Call for Papers for RGS-IBG session (28th – 30th August). Transport and energy: a roadblock to sustainability?

This is a joint session hosted by the TGRG and the Energy Geographies Working Group (EGWG) Please send abstracts to Robin Lovelace ( or Stewart Barr ( by 10th February at the latest:

Continue reading Call for Papers for RGS-IBG session (28th – 30th August). Transport and energy: a roadblock to sustainability?

More paper calls

We can confirm three additional sessions for RGS-IBG 2013.

Here are the titles of the sessions and who to contact if you’d like to present at them:

Making new connections:  transport, mobilities and mobile phones in low income countries

Please submit a title and abstract of up to 250 words to Gina Porter by 28th January 2013.

Walking & Cycling – Physical Activity, Sustainable Transport or harsh reality? : The contributions of health and transport geography (with the GHRG)

Please submit a title and abstract of up to 250 words to Lisa Davison (  and Angela Curl ( by Friday 1st February.

Seamless Freight Transport

If you are interested in offering a paper on a topic related to this call please email a 200 word Abstract, including your name and affiliation, to Allan Woodburn ( as soon as possible and no later than Friday 25 January.

Click below for full session descriptions of these three sessions of see the other Transport Geography paper calls here or on the RGS-IBG website.

Continue reading More paper calls

Call for papers: RGS 2013

The following sessions have now been confirmed for the RGS-IBG 2013 national conference. Please click on the links below to apply, by the deadline specified for call for papers (CfP).

Mobility as Practice: new frontiers in geographical understandings of urban mobility (with the UGRG)  CfP Deadline: 01-Feb-2013


New Paradigms in Conceptualising Shared Mobility       CfP Deadline: 30-Jan-2013


Space-time knowledge in social networks: a new paradigm for transport geography?    CfP Deadline: 28-Jan-2013


TGRG Postgraduate Research Open session        CfP Deadline: 31-Jan-2013


The Geography of Business Travel           CfP Deadline: 28-Jan-2013


Unequal Mobility and its Social Consequences                 CfP Deadline:  31-Jan-2013

Watch this space for more paper calls.

Modelling on the Move Symposium – a write-up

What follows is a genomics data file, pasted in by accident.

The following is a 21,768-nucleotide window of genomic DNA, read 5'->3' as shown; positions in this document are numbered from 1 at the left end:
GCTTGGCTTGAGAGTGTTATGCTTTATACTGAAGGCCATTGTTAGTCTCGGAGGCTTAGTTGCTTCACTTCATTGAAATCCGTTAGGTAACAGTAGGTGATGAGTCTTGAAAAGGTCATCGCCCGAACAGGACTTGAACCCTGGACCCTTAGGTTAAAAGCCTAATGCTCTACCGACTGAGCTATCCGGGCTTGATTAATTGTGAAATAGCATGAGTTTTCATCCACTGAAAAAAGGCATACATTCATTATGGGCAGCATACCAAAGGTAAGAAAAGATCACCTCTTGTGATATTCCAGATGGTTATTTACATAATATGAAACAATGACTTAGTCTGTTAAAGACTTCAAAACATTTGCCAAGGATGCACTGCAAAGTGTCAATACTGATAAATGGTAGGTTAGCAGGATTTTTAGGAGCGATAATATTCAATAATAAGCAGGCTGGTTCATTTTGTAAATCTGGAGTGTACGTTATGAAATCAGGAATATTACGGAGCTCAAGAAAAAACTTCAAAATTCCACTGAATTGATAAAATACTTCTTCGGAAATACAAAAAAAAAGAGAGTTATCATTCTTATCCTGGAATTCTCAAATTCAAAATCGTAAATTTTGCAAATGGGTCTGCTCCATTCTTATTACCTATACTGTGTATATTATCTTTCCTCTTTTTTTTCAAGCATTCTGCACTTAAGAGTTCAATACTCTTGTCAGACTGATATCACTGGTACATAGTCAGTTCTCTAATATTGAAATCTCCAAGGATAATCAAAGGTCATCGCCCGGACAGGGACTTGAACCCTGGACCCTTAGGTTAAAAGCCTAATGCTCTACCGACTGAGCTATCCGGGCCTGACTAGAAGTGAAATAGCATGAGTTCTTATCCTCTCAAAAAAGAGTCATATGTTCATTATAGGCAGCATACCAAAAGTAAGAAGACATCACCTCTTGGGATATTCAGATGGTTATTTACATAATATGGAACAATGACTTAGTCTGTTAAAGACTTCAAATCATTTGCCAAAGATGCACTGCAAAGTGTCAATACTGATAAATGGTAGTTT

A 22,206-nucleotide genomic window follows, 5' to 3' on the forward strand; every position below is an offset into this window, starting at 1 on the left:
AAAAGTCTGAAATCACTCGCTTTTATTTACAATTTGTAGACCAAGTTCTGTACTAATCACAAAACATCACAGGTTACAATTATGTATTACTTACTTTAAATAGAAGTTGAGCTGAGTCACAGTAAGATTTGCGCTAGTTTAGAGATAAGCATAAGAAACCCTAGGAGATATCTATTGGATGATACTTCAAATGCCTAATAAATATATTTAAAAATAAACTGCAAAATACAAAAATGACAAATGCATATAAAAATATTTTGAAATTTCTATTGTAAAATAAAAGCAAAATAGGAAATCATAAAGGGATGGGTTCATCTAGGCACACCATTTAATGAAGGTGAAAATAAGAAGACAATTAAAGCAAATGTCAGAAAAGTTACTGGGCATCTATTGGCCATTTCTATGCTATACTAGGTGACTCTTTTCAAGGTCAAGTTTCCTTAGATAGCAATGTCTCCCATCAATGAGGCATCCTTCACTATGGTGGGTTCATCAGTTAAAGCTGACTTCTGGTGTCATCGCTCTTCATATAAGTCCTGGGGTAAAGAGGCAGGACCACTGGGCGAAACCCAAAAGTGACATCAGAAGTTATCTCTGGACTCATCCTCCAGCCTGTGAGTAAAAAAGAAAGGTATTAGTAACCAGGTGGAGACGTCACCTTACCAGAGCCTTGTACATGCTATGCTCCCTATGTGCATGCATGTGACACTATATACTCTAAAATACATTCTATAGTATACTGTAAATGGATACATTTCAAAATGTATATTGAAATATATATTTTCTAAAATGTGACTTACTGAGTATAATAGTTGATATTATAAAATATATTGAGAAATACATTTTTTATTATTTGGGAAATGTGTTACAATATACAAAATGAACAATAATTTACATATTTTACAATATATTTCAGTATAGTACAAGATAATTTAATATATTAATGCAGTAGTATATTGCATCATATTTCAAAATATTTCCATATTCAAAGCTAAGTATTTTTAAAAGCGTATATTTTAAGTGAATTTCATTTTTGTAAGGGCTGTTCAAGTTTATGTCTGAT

This article describes a symposium hosted by the University of Oxford’s Transport  Studies Unit (TSU) on December 7th 2012. Entitled Modelling on the Move the event kicked-off a new series of seminars sponsored by the Economic and Social Research Council (ESRC). The aim is to explore how quantitative models can inform a transition to a low-carbon transport system, by “bringing together researchers and practitioners to discuss innovative ways of responding to pressing policy problems in transport”. The premise of the series is the interlinked problems of the obesity crisis, climate change and oil depletion.

My first thought, before the conference had even begun, was respect to the organisers for facing such overriding problems with our transport systems head-on, rather than fiddling around the edges or arguing over academic minutiae. This symposium aimed to tackle the ‘big issues’, against the grain of academia’s tendency to “tell us more and more about less and less” (Gallagher and Appenzeller, 1999).

Convener Rachel Aldred introduced the need for ‘systemic transition’ in the context of climate and energy objectives, obesity and economic crises and the rise of ‘big data’. It was certainly a broad remit. Below I sketch how researchers focussed on one or more of these objectives are harnessing new modelling techniques and collaborating to foresee the transport systems of the future.

Specifically there were talks on:

The slides and audio from these talks have been made available online, and can be accessed from the Modelling on the Move website by clicking on the above talk titles. Or, for a more general summary from one perspective, read on. Continue reading Modelling on the Move Symposium – a write-up

TGRG: the forum for transport geographers worldwide.